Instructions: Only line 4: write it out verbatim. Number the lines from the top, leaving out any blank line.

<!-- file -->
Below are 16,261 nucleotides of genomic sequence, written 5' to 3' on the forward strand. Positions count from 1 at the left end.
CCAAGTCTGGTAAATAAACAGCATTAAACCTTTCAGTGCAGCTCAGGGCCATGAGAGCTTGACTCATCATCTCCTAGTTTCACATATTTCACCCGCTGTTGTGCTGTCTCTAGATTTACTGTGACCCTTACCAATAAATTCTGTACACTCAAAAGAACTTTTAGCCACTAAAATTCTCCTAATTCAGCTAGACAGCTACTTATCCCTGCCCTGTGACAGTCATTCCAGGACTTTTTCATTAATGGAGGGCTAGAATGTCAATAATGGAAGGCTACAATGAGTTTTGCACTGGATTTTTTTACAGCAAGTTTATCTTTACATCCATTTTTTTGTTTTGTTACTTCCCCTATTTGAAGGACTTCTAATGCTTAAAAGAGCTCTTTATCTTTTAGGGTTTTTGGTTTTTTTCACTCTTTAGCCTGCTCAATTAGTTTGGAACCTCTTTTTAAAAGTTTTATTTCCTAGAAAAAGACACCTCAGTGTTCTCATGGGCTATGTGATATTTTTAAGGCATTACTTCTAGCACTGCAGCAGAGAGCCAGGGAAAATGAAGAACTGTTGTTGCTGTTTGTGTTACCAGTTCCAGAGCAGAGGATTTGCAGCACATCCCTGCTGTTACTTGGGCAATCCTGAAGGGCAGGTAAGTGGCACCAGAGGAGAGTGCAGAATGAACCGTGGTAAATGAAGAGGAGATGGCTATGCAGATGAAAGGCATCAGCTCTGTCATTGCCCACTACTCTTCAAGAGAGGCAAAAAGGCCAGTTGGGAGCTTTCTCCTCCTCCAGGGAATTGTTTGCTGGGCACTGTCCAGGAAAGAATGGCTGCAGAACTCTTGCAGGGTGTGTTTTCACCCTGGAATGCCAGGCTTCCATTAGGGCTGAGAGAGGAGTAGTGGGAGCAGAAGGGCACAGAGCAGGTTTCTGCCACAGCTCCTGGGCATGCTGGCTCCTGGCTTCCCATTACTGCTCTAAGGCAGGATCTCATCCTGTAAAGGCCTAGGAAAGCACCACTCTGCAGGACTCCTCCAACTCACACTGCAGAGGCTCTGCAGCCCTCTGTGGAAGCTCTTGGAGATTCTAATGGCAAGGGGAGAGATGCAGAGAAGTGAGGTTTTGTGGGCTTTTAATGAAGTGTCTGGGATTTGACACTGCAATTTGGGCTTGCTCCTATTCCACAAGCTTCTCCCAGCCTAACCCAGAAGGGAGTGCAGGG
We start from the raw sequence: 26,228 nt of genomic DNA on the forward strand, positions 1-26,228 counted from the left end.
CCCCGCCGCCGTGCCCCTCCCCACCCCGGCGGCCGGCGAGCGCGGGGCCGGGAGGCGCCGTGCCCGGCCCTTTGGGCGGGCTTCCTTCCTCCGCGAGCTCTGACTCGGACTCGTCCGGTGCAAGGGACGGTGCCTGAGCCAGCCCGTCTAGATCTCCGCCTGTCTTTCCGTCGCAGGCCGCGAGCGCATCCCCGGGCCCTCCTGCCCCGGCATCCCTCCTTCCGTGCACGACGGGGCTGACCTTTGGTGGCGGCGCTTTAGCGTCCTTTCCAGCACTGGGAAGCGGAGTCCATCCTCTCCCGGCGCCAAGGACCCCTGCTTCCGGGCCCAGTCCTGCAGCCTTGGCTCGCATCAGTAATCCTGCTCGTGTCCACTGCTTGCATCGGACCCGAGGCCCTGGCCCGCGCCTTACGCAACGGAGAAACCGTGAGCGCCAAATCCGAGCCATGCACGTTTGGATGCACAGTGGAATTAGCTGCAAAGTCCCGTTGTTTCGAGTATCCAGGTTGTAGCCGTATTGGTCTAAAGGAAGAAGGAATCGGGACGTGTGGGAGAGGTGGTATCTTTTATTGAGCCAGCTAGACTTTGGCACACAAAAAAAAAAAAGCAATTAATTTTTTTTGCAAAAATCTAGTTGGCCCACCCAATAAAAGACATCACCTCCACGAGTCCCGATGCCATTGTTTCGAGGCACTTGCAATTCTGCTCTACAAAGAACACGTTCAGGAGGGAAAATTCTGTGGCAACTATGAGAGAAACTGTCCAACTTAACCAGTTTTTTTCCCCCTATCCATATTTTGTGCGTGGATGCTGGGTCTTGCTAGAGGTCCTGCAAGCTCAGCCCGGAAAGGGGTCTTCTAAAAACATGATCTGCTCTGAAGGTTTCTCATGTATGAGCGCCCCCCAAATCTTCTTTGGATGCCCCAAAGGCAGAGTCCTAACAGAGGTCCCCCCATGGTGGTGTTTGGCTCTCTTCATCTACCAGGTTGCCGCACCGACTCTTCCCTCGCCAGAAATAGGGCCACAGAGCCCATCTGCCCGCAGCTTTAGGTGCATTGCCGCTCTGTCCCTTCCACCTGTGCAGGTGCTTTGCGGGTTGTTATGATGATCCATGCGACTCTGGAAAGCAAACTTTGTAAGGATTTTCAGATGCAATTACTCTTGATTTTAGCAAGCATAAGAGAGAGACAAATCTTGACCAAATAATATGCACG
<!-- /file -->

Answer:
CCCCGCCGCCGTGCCCCTCCCCACCCCGGCGGCCGGCGAGCGCGGGGCCGGGAGGCGCCGTGCCCGGCCCTTTGGGCGGGCTTCCTTCCTCCGCGAGCTCTGACTCGGACTCGTCCGGTGCAAGGGACGGTGCCTGAGCCAGCCCGTCTAGATCTCCGCCTGTCTTTCCGTCGCAGGCCGCGAGCGCATCCCCGGGCCCTCCTGCCCCGGCATCCCTCCTTCCGTGCACGACGGGGCTGACCTTTGGTGGCGGCGCTTTAGCGTCCTTTCCAGCACTGGGAAGCGGAGTCCATCCTCTCCCGGCGCCAAGGACCCCTGCTTCCGGGCCCAGTCCTGCAGCCTTGGCTCGCATCAGTAATCCTGCTCGTGTCCACTGCTTGCATCGGACCCGAGGCCCTGGCCCGCGCCTTACGCAACGGAGAAACCGTGAGCGCCAAATCCGAGCCATGCACGTTTGGATGCACAGTGGAATTAGCTGCAAAGTCCCGTTGTTTCGAGTATCCAGGTTGTAGCCGTATTGGTCTAAAGGAAGAAGGAATCGGGACGTGTGGGAGAGGTGGTATCTTTTATTGAGCCAGCTAGACTTTGGCACACAAAAAAAAAAAAGCAATTAATTTTTTTTGCAAAAATCTAGTTGGCCCACCCAATAAAAGACATCACCTCCACGAGTCCCGATGCCATTGTTTCGAGGCACTTGCAATTCTGCTCTACAAAGAACACGTTCAGGAGGGAAAATTCTGTGGCAACTATGAGAGAAACTGTCCAACTTAACCAGTTTTTTTCCCCCTATCCATATTTTGTGCGTGGATGCTGGGTCTTGCTAGAGGTCCTGCAAGCTCAGCCCGGAAAGGGGTCTTCTAAAAACATGATCTGCTCTGAAGGTTTCTCATGTATGAGCGCCCCCCAAATCTTCTTTGGATGCCCCAAAGGCAGAGTCCTAACAGAGGTCCCCCCATGGTGGTGTTTGGCTCTCTTCATCTACCAGGTTGCCGCACCGACTCTTCCCTCGCCAGAAATAGGGCCACAGAGCCCATCTGCCCGCAGCTTTAGGTGCATTGCCGCTCTGTCCCTTCCACCTGTGCAGGTGCTTTGCGGGTTGTTATGATGATCCATGCGACTCTGGAAAGCAAACTTTGTAAGGATTTTCAGATGCAATTACTCTTGATTTTAGCAAGCATAAGAGAGAGACAAATCTTGACCAAATAATATGCACG